A woman is helped by medical staff abroad the Italian Navy vessel Vega at the Reggio Calabria harbor, southern Italy, May 29, 2016.

A woman is helped by medical staff abroad the Italian Navy vessel Vega at the Reggio Calabria harbor, southern Italy, May 29, 2016


Antonio Parrinello/Reuters

Imagine being squeezed into a small rickety boat with hundreds of people.

You have no life jacket. You are stuck in the tiny, cramped hull. And you cannot swim.

That’s what it is like for thousands of people who attempt to get from North Africa to Italy every week.

According to the UN Refugee Agency, at least 700 migrants may have died at sea in the past few days in the busiest week of migrant crossings from Libya toward Italy this year. 

About 14,000 have been rescued since last Monday.

Migrants are seen on a capsizing boat before a rescue operation by Italian navy ships off the coast of Libya in this handout picture released by the Italian Navy.


Italian Navy/Reuters

MOAS, the Migrant Offshore Aid Station, is just one of the groups working in the central Mediterranean rescuing those who make the treacherous journey.

MOAS founder Chris Catrambone says that most of the passengers on these boats begin their voyage in Libya.

“You have refugees, you have migrants, you have asylum seekers coming from oppressive regimes in Africa an emergent mixed migration that is converging on this lawless state of Libya and human traffickers are making the best out of the situation by providing passage in these rickety boats to Europe,” he says.

The migrants come for many reasons — including war, oppression, religious persecution and poverty. They pay hundreds or thousands of dollars to make the dangerous crossing from Libya to Italy.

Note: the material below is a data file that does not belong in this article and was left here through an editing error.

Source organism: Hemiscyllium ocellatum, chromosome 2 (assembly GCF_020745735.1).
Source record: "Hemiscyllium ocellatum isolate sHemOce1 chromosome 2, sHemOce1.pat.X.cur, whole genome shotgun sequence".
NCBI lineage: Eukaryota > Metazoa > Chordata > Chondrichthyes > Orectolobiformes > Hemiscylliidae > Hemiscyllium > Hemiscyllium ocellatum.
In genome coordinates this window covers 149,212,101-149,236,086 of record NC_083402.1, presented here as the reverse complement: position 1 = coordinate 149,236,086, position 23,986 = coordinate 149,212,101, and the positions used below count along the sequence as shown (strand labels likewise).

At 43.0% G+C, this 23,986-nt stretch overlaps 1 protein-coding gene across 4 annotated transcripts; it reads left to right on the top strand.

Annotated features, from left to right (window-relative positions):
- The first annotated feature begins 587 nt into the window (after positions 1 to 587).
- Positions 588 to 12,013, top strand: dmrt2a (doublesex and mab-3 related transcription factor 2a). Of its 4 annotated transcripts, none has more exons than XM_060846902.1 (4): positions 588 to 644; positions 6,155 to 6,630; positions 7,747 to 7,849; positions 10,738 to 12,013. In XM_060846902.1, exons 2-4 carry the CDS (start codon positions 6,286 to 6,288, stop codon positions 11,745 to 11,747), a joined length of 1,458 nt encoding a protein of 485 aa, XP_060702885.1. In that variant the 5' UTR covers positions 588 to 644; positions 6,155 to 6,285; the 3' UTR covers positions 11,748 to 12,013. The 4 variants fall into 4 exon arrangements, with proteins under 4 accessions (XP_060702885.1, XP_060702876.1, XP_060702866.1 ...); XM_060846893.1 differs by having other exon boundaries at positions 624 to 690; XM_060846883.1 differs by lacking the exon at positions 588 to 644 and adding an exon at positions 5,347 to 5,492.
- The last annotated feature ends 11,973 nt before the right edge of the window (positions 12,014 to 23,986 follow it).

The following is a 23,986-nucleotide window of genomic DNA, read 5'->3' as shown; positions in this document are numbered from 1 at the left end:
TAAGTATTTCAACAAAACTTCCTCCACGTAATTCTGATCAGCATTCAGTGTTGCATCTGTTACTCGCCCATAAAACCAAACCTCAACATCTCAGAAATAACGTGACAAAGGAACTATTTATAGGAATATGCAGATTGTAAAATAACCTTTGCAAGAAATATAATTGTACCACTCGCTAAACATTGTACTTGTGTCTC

“We’re hearing reports that people are not having enough deck space to put bodies on board," Catrambone says. "They’re having to mark bodies with life jackets just so they can be picked up later. That’s extremely disturbing.”

On Friday, the Italian Navy ship Vega retrieved 45 bodies and rescued 135 from a "half submerged" rubber boat. It is not yet known exactly how many were on board, but the rubber boats normally hold as many as 300 passengers.

“There are organizations that are starting as well in Libya,” explains Catrambone. “For example you’ll see the Libyan Red Crescent, the extent of their operation is basically scavenging the coast to pick up bodies that are washing up ashore. That is something that is extremely alarming. What we don’t know is how many people are dying in this so-called ‘dead zone’ within the Libyan territorial waters. We don’t know how many deaths are happening on a daily basis.”

It's a complex situation to resolve.

“Even stabilizing Libya, you’re not answering the root cause of these problems," Catrambone says. "People want to seek shelter in the safety of Europe and they are willing to die to make this crossing to seek that safety.”

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